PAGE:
Your mind drifted off into a dream world created by the imagination and fueled by the subconscious, but something forces awake. As you try to get your feet back in reality, you feel confused and severely disorientated, much like being drunk. A new study says that this feeling of "sleep drunkenness" occurs in more people than experts previously thought.
Those who suffer from being sleep drunk, officially known as confusional arousal, have a hard time fully waking up. And once the sleeper is awakened, they feel severely disorientated. Sleep drunkenness is accompanied by confusion, strange or violent behavior and even amnesia about the events that occur after waking. Being forced awake usually triggers these episodes.
For example, you are fast asleep and suddenly awakened by an alarm clock. As you jolt out of sleep in a disorientated state of mine, you may answer the phone instead of turn off the alarm.
"These episodes of waking up confused have received considerably less attention than sleepwalking even though the consequences can be just as serious," says study author Dr. Maurice Ohayon.
Researchers at Stanford University School of Medicine interviewed 19,136 people over the age of 18 about their sleeping habits to establish if they suffered from any of the sleep drunk symptoms. The participants were asked about whether or not they were diagnosed with mental illness because sleep drunkenness is often linked to other sleep and mental disorders. They were also asked about medication since some could also cause disorientation.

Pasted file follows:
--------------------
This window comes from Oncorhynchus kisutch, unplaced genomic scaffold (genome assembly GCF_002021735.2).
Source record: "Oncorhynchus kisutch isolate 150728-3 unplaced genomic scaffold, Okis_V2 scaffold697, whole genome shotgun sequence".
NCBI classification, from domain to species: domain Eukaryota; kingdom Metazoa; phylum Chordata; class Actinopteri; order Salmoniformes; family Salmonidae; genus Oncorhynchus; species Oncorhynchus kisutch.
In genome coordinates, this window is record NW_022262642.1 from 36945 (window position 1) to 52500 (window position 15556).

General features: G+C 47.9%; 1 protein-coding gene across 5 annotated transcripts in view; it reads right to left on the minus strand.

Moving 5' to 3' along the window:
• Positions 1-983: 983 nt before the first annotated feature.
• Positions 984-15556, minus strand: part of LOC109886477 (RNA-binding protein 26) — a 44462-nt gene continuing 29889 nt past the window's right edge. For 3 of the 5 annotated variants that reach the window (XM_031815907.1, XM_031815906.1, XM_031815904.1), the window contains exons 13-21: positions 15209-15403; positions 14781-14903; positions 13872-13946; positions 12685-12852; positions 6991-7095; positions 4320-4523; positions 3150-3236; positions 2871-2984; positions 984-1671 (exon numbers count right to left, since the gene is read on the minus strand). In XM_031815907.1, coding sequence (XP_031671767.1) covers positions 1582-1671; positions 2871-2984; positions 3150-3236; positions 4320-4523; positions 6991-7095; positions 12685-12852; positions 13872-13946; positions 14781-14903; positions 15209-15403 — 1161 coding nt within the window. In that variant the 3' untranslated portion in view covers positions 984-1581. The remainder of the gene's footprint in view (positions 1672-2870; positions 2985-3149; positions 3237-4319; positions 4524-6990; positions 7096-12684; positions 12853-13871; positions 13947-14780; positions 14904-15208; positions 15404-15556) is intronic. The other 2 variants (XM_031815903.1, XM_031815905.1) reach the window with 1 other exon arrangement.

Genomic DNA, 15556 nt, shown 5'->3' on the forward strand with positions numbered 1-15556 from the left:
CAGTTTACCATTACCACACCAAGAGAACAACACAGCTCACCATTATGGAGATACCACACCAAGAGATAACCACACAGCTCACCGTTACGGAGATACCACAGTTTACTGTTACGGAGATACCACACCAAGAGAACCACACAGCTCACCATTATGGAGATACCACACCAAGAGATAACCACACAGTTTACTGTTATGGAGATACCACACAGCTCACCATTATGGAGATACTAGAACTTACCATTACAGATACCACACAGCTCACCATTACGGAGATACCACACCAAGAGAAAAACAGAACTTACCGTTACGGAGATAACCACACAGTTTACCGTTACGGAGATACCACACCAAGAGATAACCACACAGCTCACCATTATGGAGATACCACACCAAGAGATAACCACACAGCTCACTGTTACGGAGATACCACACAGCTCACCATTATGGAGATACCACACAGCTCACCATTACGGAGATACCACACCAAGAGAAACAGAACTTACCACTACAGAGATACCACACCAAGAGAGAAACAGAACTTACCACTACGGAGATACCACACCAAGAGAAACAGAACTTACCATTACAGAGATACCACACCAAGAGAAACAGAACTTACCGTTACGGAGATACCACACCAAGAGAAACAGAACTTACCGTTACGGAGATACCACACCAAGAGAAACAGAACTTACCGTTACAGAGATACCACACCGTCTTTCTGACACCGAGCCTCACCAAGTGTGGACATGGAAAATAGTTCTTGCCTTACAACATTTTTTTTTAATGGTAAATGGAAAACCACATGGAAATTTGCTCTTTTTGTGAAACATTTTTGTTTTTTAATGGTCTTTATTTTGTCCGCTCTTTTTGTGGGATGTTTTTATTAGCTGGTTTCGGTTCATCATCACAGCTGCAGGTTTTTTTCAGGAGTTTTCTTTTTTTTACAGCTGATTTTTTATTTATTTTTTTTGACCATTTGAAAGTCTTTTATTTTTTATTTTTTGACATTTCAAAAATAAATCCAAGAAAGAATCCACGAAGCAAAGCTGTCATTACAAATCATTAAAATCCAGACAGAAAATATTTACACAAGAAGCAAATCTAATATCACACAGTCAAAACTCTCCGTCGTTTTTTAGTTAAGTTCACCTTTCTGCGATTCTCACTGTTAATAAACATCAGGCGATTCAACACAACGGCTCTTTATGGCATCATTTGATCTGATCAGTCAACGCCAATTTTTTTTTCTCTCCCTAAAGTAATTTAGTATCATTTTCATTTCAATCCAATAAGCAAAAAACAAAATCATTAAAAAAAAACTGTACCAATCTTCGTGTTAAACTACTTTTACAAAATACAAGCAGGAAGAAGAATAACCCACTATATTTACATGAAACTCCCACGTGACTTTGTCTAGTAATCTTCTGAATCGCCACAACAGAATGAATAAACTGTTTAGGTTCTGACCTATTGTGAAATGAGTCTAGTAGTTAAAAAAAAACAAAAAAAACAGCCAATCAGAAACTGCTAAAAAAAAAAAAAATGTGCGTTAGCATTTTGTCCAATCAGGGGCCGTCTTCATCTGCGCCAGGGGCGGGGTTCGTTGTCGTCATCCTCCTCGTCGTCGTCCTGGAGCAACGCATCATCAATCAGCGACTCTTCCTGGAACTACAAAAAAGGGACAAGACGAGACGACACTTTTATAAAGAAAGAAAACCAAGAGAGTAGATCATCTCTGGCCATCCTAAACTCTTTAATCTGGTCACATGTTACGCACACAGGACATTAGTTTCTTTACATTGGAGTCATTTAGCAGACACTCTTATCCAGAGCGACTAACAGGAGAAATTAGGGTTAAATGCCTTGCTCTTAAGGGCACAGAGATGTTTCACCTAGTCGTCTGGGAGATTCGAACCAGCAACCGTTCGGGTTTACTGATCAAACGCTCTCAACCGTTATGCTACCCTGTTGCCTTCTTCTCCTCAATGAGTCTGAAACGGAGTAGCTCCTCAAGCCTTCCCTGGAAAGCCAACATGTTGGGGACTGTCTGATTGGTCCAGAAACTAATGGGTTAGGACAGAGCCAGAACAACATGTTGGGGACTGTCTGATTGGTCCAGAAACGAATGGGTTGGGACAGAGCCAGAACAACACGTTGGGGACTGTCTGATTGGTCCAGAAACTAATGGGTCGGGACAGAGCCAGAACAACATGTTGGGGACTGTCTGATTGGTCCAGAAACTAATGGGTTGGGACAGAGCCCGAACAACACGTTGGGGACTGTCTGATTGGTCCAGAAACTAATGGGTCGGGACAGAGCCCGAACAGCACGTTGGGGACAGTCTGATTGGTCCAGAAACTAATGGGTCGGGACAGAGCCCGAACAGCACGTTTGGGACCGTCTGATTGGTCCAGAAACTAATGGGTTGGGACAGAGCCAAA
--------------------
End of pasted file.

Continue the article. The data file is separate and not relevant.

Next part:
The study published in the journal Neurology found that 15 percent of the participants experienced being sleep drunk in the last year. Half of those participants reported experiencing one sleep drunk episode a week.
Researchers found that sleep drunkenness could be a red flag for other sleep problems. 84 percent of those who reported sleep drunkenness had another sleep disorder, a mental health disorder or were on drugs like antidepressants.
Alcoholics and those with mental disorders like depression, bipolar disorder, anxiety and post-traumatic stress disorder were more likely to suffer from being sleep drunk. Less than more percent of participants who suffered from being sleep drunk had no known cause.
Researchers say the instant response when we wake up parallels the way animals act when responding to a potential threat. "A similar protective mechanism probably exists in humans," Ohayon says. "Therefore techniques used for sudden awakenings in the morning (for example alarm clock, telephone ringing) can trigger this reaction and provoke confusional arousals," he adds.
Researchers found that being sleep drunk was linked to getting too much or too little sleep. More research will need to be done to find why the condition affects the general population and how it can be treated.